Chapter 7: Psychological/Trait Theories of Crime

Hans Eysenck—Theory of Crime Personality

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Hans Eysenck—Theory of Crime Personality

  • Developed a theory that linked personality to criminality.

  • Human personality can be viewed in three dimensions (i.e., the PEN-model).

  • Developed the Eysenck Personality Questionnaire (EPQ) to measure individuals on these three dimensions.

    • Psychoticism

      • Individuals considered to have high psychoticism are associated with being aggressive, cold, egocentric, impersonal, impulsive, antisocial, unempathetic, creative, and tough-minded; individuals with low psychoticism are characterized as being empathic, unselfish, altruistic, warm, peaceful, and generally more pleasant.

    • Extraversion

      • Associated traits of being sociable, lively, active, assertive, sensation-seeking, carefree, dominant, surgent, and venturesome.

    • Neuroticism (instability)

      • Linked with such traits as being anxious, depressed, guilty feelings, low self-esteem, tense, irrational, shy, moody, and emotional.

  • Initially, Eysenck focused on two personality dimensions: neuroticism and extraversion.

    • During this stage of theoretical development, he emphasized the extraversion dimension.

  • Subsequently, he incorporated the psychoticism dimension.

    • Thus, he moved “from his original concept of criminals as extraverts to identifying them with arch-villainous psychopaths.”

  • In an effort to explain individual differences in criminality, Eysenck maintained that these can be understood in terms of biology.

    • He offered three arguments: 1) genetics, 2) Pavlovian conditioning; and 3) neurophysiology.

      • In terms of genetics, or heredity, Eysenck drew on data collected from twins.

        • He stated that “these data…demonstrate, beyond any question, that heredity plays an important, and possibly a vital part, in predisposing a given individual to crime.”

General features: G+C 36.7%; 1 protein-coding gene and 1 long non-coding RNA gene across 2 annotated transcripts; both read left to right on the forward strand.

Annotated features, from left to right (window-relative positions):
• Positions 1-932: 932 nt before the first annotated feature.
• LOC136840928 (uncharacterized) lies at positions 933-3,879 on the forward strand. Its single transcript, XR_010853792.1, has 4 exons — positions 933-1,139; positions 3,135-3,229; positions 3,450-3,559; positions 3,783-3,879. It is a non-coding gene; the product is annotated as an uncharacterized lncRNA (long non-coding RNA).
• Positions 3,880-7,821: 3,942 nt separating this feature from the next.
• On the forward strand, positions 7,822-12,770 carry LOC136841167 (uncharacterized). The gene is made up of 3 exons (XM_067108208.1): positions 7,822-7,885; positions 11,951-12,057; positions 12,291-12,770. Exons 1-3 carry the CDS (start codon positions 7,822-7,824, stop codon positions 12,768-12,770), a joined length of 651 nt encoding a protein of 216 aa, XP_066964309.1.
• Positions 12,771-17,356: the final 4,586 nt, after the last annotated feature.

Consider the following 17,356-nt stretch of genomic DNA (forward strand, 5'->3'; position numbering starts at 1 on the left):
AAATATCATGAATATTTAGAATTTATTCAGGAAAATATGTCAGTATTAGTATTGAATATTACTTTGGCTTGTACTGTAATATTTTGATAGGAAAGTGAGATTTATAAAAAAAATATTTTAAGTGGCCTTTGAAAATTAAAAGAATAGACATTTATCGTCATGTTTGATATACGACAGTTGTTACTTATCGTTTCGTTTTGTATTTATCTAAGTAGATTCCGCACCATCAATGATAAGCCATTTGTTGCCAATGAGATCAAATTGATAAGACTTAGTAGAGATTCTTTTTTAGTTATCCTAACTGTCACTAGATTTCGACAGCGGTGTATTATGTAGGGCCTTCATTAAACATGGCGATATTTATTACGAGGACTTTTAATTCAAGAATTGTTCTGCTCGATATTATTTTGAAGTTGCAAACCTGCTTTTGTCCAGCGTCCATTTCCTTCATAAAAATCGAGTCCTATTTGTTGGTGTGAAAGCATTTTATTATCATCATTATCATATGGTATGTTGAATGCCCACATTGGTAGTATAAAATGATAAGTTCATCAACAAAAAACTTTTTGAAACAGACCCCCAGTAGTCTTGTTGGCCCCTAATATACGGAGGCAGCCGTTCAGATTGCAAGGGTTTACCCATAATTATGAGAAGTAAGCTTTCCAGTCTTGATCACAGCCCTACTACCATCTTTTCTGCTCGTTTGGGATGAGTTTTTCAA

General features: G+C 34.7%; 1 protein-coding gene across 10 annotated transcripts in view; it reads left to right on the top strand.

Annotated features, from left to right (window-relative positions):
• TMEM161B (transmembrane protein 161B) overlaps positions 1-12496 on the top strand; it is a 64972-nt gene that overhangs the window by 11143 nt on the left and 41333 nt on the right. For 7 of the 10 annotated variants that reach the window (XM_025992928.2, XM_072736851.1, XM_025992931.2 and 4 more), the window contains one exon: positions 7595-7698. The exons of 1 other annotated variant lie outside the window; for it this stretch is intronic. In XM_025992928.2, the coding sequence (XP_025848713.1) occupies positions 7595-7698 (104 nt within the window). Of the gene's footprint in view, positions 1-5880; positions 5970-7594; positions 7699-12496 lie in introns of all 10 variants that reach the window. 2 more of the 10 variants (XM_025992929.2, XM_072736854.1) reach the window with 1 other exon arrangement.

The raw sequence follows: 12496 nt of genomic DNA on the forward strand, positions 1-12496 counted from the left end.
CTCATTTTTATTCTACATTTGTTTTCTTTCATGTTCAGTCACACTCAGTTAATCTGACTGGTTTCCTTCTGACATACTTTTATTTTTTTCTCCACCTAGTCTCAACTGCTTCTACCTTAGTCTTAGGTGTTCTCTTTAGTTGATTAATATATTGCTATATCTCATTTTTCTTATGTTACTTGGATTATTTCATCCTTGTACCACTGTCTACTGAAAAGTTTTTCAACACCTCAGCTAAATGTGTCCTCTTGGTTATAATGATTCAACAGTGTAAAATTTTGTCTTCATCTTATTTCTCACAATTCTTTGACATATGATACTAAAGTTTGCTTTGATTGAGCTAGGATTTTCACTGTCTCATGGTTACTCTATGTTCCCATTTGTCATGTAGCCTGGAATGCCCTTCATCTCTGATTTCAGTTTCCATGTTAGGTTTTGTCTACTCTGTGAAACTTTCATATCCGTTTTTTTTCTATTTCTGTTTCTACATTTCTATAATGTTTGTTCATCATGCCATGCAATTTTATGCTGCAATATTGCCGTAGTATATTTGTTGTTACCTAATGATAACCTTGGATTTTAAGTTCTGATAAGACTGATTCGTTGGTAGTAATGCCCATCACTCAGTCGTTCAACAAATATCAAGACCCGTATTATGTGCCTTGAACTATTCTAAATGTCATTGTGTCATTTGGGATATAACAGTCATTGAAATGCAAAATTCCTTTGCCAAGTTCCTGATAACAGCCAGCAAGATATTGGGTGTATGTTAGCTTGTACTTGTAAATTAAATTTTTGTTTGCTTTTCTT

• The second argument, Pavlovian conditioning, is an essential point of his biological explanation.

        • Socialized and altruistic behavior had to be learned and this learning was mediated by means of Pavlovian conditioning.

        • The argument was that it is more difficult to condition extraverts compared to introverts.

      • The last type of argument was initially based on brain physiology.

        • The differences between extraverted and introverted behavior was due to cortical arousal.

        • Extraverts are characterized by a low level of cortical arousal.

        • They are less susceptible to pain and punishment as well as experience less fear and anxiety.

        • The cortical arousal level is also associated with psychoticism.

        • Those scoring high on psychoticism are more difficult to condition as well as more prone to developing antisocial behavior.

  • There has been mixed support for Eysenck’s model of personality and criminality.

    • Individuals scoring high on psychoticism are often linked to criminal behavior regardless of the methodology.

    • When employing self-report methods, extraversion is usually higher among the general population but not among criminal offender samples.

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